Virtual Meeting a Little Grainy?

by Walter

Throughout the COVID-19 pandemic, the use of our webcam has increased exponentially. What was once just a fun add-on for a laptop or an accessory for a desktop is now a necessity. While the feeds are a massive improvement from the early days of dial-up and DSL internet, there is always room for improvement. While your internet connection is probably enough to get the job done one issue is with the camera itself.

If you’re a hobby photographer you probably know that sensor size, quality, and the ability to adjust the settings of your camera are everything. For a webcam, this is no different. A built-in webcam for a laptop is a tiny mirrorless sensor camera that has a fixed aperture. The only things that can be adjusted, and this is usually done automatically, are the shutter speed and ISO. You will notice it making adjustments for example when you first start the camera for a webinar. It generally starts as a darker image and then brightens up. If you sit in a room with variable lighting, such as a room with many windows, you will notice the image adjusts to your lighting as the lighting changes. To help your built-in camera give the best possible image sit in a room with good lighting so the camera can use the lowest ISO setting possible. High ISO is what produces that grainy look you see when people are in dark rooms. The shutter speed will also be a little faster to compensate for any movement so your viewers get a much smoother, sharper, and clearer image of you.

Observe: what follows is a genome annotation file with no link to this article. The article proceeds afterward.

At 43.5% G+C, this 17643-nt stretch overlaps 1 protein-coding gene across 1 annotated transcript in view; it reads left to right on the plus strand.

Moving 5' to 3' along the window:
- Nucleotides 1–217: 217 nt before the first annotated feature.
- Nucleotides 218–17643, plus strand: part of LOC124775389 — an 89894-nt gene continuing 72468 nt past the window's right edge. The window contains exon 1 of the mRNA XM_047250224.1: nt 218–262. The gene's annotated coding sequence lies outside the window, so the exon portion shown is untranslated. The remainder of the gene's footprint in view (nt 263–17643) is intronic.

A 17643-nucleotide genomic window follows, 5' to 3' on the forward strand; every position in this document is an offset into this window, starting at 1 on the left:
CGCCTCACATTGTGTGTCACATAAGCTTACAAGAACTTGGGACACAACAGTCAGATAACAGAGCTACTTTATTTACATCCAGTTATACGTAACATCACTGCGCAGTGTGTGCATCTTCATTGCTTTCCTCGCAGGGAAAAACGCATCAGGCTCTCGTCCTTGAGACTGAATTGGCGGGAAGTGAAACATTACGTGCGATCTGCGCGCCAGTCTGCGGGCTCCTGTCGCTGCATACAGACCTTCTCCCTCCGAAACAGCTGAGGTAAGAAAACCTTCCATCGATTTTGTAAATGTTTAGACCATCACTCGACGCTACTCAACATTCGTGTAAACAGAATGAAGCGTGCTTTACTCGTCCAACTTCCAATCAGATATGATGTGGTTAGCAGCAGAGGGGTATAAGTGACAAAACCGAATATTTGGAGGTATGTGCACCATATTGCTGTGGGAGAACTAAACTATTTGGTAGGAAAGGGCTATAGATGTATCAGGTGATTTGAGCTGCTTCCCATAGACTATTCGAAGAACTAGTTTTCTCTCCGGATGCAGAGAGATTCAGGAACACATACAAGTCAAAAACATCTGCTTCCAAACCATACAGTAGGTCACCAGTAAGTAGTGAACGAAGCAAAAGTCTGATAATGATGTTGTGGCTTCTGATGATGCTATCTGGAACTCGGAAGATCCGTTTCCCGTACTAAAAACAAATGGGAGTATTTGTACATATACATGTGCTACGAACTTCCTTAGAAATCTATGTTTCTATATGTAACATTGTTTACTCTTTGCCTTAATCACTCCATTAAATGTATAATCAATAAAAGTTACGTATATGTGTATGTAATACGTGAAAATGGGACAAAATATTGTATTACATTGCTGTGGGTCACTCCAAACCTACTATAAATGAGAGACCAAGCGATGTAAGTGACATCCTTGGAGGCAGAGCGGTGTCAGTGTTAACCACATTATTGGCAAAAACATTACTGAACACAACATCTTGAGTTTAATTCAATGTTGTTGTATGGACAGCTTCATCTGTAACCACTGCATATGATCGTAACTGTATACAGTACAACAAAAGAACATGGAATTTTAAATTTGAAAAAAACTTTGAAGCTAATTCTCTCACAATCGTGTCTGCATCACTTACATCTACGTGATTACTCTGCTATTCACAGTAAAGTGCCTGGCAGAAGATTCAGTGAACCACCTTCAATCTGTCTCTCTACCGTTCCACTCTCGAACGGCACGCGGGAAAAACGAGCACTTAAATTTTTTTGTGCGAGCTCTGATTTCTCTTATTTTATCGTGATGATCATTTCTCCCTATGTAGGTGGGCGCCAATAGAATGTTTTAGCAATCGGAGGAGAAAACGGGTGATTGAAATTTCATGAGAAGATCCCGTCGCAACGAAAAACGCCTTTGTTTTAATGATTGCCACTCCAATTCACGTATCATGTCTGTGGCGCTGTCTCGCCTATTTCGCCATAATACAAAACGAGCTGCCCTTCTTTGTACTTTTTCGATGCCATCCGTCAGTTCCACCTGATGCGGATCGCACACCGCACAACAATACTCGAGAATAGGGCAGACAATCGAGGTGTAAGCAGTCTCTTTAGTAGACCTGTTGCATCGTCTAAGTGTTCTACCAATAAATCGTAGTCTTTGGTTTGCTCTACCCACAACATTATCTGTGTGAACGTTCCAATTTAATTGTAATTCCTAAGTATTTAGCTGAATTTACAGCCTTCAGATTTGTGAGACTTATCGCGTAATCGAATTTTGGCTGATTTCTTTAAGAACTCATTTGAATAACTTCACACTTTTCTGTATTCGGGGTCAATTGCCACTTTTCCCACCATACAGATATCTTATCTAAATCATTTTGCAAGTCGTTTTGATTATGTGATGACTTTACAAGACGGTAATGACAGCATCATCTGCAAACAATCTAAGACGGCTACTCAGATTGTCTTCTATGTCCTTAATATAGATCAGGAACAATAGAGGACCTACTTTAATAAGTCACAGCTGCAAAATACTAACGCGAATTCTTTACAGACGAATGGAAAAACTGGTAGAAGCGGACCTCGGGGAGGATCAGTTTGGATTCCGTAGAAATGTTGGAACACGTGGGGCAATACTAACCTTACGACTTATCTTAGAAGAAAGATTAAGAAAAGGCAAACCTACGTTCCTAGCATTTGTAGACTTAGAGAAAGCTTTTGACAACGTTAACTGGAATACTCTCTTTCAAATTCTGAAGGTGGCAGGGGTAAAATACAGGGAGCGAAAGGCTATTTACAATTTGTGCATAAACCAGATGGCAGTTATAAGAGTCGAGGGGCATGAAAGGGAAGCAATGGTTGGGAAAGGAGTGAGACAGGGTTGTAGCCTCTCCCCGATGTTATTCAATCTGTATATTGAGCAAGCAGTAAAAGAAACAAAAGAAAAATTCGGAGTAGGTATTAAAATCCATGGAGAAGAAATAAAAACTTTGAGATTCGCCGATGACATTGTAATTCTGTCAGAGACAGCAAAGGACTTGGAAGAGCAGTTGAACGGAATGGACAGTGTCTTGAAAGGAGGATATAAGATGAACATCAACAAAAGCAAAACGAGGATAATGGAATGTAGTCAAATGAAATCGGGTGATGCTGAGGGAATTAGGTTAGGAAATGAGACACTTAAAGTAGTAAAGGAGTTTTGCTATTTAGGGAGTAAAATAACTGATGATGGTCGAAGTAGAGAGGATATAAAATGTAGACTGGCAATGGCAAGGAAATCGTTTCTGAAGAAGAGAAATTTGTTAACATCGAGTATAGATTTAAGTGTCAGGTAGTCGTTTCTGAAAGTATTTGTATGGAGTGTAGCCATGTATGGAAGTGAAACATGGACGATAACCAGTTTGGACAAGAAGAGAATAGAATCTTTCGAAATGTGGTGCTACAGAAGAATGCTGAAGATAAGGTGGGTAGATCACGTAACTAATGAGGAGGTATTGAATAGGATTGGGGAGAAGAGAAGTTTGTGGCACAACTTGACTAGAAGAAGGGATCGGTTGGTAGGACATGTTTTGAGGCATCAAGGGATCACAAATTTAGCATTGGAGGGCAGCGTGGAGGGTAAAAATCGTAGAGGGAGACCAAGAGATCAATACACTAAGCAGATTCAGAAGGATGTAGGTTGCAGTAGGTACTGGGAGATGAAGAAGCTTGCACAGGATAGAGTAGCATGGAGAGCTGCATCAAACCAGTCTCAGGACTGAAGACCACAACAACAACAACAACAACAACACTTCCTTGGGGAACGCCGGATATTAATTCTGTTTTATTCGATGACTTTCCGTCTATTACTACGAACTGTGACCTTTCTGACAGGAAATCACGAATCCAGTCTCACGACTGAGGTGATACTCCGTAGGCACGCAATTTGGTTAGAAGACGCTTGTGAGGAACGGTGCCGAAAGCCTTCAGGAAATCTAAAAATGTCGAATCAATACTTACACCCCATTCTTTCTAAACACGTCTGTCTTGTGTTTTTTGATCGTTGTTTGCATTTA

Another option is to get a better webcam. While most webcams boast 720HD if your viewer has a full-screen view of you the quality of the image will leave something to be desired. Not all 720 resolution is the same especially given the bitrate of most video conferences is pretty low. Low bitrate means not a lot of data is being transmitted, so the image generally is smoother and less susceptible to having issues. Now while there is a limit here, you can use a better camera with a bigger sensor size that allows it to take in more light and data. So if you’re in a poorly lit room a better webcam with a larger sensor won’t have to adjust as much to produce an image. Some even have wider or variable apertures to allow the camera to take in more light before adjusting ISO which introduces that grain or noise.

Lastly, check your settings in your video conferencing service. Some offer HD plans which have more bandwidth than their standard plan. More bandwidth means more data from that camera can be transferred through the service. So if you’re using a higher quality webcam or broadcasting from say a full-frame camera you can get that nice sharp high definition look you’re looking for.

If you have any questions please feel free to reach out to me at walter@msatp.org.